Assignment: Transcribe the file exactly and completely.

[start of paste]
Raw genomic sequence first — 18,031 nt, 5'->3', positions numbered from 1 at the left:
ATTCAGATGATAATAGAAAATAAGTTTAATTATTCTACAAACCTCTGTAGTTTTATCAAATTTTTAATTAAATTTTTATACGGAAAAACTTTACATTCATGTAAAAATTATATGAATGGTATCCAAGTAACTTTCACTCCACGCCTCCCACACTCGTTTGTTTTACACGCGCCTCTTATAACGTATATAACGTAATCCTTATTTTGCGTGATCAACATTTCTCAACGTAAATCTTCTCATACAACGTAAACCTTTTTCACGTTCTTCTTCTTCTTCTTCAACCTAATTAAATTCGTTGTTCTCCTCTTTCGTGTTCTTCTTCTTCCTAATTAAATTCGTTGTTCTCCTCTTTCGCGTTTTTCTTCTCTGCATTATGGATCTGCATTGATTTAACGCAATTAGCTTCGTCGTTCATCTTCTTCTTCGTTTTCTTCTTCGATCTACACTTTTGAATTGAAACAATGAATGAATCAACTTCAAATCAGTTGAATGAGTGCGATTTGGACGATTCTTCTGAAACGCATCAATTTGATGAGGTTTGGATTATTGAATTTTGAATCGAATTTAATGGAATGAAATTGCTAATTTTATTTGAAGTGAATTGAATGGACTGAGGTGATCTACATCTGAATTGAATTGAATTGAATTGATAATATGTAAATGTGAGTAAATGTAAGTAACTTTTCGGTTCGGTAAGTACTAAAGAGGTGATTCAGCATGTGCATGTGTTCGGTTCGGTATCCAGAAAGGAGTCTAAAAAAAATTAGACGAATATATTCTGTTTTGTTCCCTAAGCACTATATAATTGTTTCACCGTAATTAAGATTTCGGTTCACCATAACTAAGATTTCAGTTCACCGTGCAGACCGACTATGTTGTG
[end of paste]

Raw genomic sequence first — 18,031 nt, 5'->3', positions numbered from 1 at the left:
ATTCAGATGATAATAGAAAATAAGTTTAATTATTCTACAAACCTCTGTAGTTTTATCAAATTTTTAATTAAATTTTTATACGGAAAAACTTTACATTCATGTAAAAATTATATGAATGGTATCCAAGTAACTTTCACTCCACGCCTCCCACACTCGTTTGTTTTACACGCGCCTCTTATAACGTATATAACGTAATCCTTATTTTGCGTGATCAACATTTCTCAACGTAAATCTTCTCATACAACGTAAACCTTTTTCACGTTCTTCTTCTTCTTCTTCAACCTAATTAAATTCGTTGTTCTCCTCTTTCGTGTTCTTCTTCTTCCTAATTAAATTCGTTGTTCTCCTCTTTCGCGTTTTTCTTCTCTGCATTATGGATCTGCATTGATTTAACGCAATTAGCTTCGTCGTTCATCTTCTTCTTCGTTTTCTTCTTCGATCTACACTTTTGAATTGAAACAATGAATGAATCAACTTCAAATCAGTTGAATGAGTGCGATTTGGACGATTCTTCTGAAACGCATCAATTTGATGAGGTTTGGATTATTGAATTTTGAATCGAATTTAATGGAATGAAATTGCTAATTTTATTTGAAGTGAATTGAATGGACTGAGGTGATCTACATCTGAATTGAATTGAATTGAATTGATAATATGTAAATGTGAGTAAATGTAAGTAACTTTTCGGTTCGGTAAGTACTAAAGAGGTGATTCAGCATGTGCATGTGTTCGGTTCGGTATCCAGAAAGGAGTCTAAAAAAAATTAGACGAATATATTCTGTTTTGTTCCCTAAGCACTATATAATTGTTTCACCGTAATTAAGATTTCGGTTCACCATAACTAAGATTTCAGTTCACCGTGCAGACCGACTATGTTGTG